I also was surprised at how much some families spend. I think a lot of that depends on the cost of living. My husband and I spend 350 a month at least on groceries, but I think the cost of living here is pretty high. An average one bedroom appartment is generaly around 1,000 a month here, and I think that is reflected in the cost of food as well. Maybe if we knew the overall cost of living in those areas some of the food budgets might make more sense?

Oh, I loved reading everyone's thoughts about the photos! :) Thanks for sharing! :)

Joshua and I both noticed the huge sacks of grains in a couple of the pictures... we're so used to buying processed food, it would be quite a feat to cook for a week with, say, the ingredients shown from the Ecuador family. What would I make, besides maybe soup and bread? :)

And I noticed a lot of bread in the picture from Italy, and a lot of alcohol in the one from Germany, as someone else mentioned! :) A lot of soda or juice, as well...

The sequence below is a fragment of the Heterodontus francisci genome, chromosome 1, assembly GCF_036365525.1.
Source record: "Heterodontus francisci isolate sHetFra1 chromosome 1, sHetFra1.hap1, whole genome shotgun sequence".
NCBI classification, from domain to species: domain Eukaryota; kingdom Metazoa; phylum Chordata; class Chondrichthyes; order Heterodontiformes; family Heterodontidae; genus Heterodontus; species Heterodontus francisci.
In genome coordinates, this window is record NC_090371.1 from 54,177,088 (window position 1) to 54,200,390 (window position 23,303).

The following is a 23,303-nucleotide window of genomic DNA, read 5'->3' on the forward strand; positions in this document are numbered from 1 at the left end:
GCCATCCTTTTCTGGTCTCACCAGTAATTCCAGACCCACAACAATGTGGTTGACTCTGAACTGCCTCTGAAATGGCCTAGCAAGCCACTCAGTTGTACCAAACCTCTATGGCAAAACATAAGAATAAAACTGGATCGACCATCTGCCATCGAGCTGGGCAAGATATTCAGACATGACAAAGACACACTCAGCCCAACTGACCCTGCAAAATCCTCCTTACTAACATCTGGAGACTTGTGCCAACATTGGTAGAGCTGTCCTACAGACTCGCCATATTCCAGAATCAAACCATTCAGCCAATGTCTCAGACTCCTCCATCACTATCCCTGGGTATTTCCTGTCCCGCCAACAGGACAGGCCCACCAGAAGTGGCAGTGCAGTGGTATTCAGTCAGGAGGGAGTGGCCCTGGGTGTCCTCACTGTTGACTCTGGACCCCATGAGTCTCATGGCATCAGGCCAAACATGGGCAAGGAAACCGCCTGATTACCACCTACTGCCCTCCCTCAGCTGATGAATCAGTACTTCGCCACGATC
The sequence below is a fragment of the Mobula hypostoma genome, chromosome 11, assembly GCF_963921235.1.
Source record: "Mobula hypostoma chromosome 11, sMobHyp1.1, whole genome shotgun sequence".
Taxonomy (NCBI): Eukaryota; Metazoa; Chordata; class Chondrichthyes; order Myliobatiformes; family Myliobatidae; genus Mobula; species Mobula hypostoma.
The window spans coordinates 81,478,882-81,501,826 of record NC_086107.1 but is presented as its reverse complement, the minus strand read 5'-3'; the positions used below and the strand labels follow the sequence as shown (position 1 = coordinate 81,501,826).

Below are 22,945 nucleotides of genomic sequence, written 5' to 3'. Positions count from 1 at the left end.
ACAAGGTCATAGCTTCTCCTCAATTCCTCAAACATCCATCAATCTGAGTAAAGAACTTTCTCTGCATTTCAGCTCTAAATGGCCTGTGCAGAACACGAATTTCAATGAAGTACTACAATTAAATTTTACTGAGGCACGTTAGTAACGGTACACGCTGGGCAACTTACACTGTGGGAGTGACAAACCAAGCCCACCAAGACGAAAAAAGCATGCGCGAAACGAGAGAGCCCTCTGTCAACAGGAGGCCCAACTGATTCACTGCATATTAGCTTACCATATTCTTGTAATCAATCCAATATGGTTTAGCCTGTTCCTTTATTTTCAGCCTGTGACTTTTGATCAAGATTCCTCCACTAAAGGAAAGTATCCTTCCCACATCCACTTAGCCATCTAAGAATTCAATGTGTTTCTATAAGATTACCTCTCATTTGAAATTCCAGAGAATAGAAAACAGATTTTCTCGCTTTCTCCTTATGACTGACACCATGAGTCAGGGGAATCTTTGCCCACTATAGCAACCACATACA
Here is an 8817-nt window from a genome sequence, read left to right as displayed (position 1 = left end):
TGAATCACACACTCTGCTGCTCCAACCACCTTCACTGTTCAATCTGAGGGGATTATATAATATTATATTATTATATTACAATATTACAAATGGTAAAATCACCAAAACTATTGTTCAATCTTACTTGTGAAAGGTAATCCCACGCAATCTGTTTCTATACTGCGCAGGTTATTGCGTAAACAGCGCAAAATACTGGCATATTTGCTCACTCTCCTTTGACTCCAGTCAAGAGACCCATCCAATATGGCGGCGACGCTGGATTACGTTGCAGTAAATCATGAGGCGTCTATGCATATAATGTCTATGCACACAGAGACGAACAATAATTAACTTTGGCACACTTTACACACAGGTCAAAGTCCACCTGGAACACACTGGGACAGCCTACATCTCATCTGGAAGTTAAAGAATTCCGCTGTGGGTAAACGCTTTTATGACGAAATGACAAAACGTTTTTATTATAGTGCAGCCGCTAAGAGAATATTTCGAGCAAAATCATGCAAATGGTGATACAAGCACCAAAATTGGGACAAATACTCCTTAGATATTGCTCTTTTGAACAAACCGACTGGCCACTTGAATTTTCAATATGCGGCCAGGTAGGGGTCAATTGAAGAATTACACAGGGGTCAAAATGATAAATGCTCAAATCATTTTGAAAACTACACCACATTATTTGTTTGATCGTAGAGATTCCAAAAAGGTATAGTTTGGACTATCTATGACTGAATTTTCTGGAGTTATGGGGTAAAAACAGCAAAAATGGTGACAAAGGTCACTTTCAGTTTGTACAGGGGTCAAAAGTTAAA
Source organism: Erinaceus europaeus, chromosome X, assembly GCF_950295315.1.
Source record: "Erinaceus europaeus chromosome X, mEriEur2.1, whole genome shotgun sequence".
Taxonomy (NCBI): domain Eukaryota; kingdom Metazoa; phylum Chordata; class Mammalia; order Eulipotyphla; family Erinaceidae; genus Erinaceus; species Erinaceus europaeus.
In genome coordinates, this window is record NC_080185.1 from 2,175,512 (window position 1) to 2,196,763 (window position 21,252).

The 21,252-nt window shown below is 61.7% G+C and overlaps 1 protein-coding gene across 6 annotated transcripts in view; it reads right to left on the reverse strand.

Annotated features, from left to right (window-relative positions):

Now, wouldn't it be interesting if I took a picture of what we ate in a week? :) I'll have to consider trying to do that. :D

I was more interested in how many people were in the family, in line to how much food they had to eat for a week.
Like I bet the family from Africa could have lived for a month on the amount of food that the family from North Carolina had to eat.
Pretty interesting.
thanks for posting the link.

We spend about $50.00 a week for a family of four(one's a toddler, no teenagers). I can't believe that N.C. family spends over $300 a week, wow! It's all that name brand food, and take-out pizza, I guess. We buy a lot of frozen store brand veggies and cook from scratch. I really think that keeps costs down. Lots of veggie casseroles, store brand everything, and not a lot of processed foods. I shop the bottom shelves.

That family from Bhutan looked like they ate pretty healthy. Lots of greens...that's what we've been eating from our garden: tons of collards and red cabbage.

Tammy, I'm up for that as well...taking a picture of my week's food. Great idea!

Germans love their alcohol here!'s gross! They even sell it at McDonalds!!!! People can drink while at work too as long as it doesn't interfere with their job. And if I am not mistaken, I think the legal drinking age is 16? Might be 18, but it wasn't that long ago I saw a bunch of teenagers drunk.
Also everyone smokes here, which is another big ewwwwww. And they can smoke in restraunts, airports, shops, just about anywhere. Needless to say, hubby and I don't go anywhere much. The last thing we want is to be breathing that nasty stuff in just to enjoy a meal or something. It's so sad :(